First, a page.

The YMCA of the East Valley includes three facilities located in the Southern California cities of Redlands, San Bernadino and Highland. The association serves over 14,000 members – with an amazing 10,000 members belonging to the Redlands facility alone.
The three clubs offer many group exercise programs that are included with their memberships. However, seeing a trend that was sweeping the commercial and nonprofit fitness world, Program Director Robin Stein decided to try something new – fee-based Pilates group exercise classes. Stein has been a Pilates advocate since 1975. As a dancer she did the exercises to increase her flexibility and found that she loved the method. She became a certified instructor in 1999, and decided to bring in the benefits of Pilates to the members of the Redlands Family YMCA by offering mat classes. They quickly became very popular, so she embarked on an expansion of the program by offering Reformer classes.
With over 10,000 members at the Redlands YMCA, finding potential clients wasn’t an issue. However, getting them to pay for a Pilates group class was. “All of our group exercises for members were free. Now we were asking them to pay for one. It was definitely a hurdle,” said Stein. She convinced the facility’s General Director to an initial investment of equipment by promising she’d do whatever was in her power to make the program work.
To overcome the pricing obstacle, she initially offered the first week sessions to interested members for free. They quickly became hooked, and she transitioned the cost up to $10.00 per group class. The current price for a group class is now $15 per person.“ It was a slow but sure process. I knew people wanted Pilates and that with time this would work,” says Stein.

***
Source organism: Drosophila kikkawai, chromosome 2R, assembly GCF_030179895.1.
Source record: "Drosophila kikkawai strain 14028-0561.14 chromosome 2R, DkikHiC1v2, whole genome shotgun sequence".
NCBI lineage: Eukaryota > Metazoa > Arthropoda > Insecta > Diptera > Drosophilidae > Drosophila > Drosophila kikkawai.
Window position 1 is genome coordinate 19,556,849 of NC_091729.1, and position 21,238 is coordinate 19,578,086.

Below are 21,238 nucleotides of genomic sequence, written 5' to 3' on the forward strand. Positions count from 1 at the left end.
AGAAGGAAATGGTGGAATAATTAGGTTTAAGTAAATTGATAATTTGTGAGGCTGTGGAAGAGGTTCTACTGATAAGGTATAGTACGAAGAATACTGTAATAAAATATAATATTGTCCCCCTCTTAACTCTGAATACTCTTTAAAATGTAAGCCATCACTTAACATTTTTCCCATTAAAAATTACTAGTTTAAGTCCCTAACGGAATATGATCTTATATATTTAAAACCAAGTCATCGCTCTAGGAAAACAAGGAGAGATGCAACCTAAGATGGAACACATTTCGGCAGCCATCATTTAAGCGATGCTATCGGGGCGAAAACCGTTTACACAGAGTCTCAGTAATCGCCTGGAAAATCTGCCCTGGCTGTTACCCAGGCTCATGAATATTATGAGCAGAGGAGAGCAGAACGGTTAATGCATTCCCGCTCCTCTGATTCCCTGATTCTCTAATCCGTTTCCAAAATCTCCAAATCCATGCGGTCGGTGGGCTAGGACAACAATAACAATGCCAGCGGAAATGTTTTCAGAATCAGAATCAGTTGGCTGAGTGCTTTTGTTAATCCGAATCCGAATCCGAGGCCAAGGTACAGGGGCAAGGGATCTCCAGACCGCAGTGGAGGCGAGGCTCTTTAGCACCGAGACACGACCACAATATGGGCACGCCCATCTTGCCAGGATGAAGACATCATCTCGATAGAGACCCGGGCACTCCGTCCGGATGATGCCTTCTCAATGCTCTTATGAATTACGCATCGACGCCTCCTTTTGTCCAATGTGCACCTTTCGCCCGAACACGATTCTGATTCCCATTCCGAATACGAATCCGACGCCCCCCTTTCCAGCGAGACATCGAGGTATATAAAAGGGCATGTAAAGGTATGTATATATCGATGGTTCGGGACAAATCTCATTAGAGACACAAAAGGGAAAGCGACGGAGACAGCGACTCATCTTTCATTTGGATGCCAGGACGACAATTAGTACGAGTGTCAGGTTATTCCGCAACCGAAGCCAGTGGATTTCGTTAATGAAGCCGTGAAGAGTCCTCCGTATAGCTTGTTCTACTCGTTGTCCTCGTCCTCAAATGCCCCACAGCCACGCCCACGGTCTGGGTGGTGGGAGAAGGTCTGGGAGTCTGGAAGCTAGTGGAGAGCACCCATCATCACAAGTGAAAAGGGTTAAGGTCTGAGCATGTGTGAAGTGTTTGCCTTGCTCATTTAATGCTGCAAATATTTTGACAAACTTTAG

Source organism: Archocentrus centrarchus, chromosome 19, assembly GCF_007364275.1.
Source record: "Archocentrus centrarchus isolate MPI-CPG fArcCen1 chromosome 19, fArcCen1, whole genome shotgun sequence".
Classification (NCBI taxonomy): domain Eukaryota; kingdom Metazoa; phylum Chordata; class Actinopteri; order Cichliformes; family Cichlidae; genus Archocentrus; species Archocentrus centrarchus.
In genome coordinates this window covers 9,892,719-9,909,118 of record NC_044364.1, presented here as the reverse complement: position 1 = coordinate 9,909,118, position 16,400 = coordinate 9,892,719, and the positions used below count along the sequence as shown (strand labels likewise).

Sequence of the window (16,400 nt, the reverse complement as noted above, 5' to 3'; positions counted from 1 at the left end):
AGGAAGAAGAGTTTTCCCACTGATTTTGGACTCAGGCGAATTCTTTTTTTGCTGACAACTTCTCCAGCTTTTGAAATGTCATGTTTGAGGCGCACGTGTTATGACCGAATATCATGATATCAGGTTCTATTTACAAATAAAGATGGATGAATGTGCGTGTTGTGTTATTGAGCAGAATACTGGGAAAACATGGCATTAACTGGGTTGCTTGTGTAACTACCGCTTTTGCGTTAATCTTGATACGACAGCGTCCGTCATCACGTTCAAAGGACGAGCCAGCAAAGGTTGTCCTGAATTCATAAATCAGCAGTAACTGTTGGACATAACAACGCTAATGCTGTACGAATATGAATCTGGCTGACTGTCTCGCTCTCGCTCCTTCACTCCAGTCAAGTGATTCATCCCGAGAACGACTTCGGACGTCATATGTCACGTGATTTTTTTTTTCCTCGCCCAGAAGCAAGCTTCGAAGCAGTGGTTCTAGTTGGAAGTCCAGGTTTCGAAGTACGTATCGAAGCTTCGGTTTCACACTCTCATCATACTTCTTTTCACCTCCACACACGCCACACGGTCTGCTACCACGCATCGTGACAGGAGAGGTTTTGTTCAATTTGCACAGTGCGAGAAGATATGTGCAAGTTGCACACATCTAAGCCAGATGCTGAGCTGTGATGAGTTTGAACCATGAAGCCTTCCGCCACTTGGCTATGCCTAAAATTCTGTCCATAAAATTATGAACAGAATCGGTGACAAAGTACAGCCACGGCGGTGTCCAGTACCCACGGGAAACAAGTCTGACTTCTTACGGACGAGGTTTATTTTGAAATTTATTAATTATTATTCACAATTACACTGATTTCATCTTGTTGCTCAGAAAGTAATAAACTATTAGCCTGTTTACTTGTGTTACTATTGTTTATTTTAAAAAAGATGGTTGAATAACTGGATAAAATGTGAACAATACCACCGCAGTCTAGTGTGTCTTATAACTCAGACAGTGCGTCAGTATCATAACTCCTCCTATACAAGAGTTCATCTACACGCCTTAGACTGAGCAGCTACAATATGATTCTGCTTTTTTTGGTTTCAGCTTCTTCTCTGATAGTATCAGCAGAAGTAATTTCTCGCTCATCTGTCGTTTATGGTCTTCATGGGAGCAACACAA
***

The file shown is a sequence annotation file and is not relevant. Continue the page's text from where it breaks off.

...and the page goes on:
In 2005 Stein started with 8 classes per week and was the only teacher. By the end of the fiscal year the program had grossed over $16,000 and paid off the YMCA’s equipment investment. In fiscal year 2007, Stein now has 17 fee-based equipment classes each week along with two additional instructors on staff. The program is set to gross nearly $50,000 in revenue with net profits of $26,000 for the year.
Stein’s program has also brought many new members to the facility: “I offer a drop-in charge for non-members that’s higher than an annual member would get. It’s led to many people joining the YMCA. Since September an average of three people have joined each week just to participate in the Reformer class.”
Although the program has become profitable Stein says it’s just the tip of the iceberg. “We’re profitable but yet there’s so much room to grow. We have people on the waiting list and there’s so much demand for the Pilates classes that we’ve limited those in the program to a certain number of session per week just so we can fit everyone in. Really, the sky’s the limit.”
The Balanced Body Advantage
When launching her program Stein immediately turned to Balanced Body, purchasing seven Allegro® Reformers. “I’ve always been a Balanced Body customer. I love the products and their service – they are a very accessible company.”
Balanced Body had created several new pieces of equipment specifically for non-profit organizations. These include the Pilates Sport – a lighter version of the Allegro Reformer – and the EXO Chair, which provides a challenging strength workout in a very small footprint. Balanced Body also has packages that allow YMCAs to get the equipment and the instructor training they need to become profitable quickly.
“Balanced Body truly understands what it takes for a YMCA to be successful with a Pilates program,” says Stein.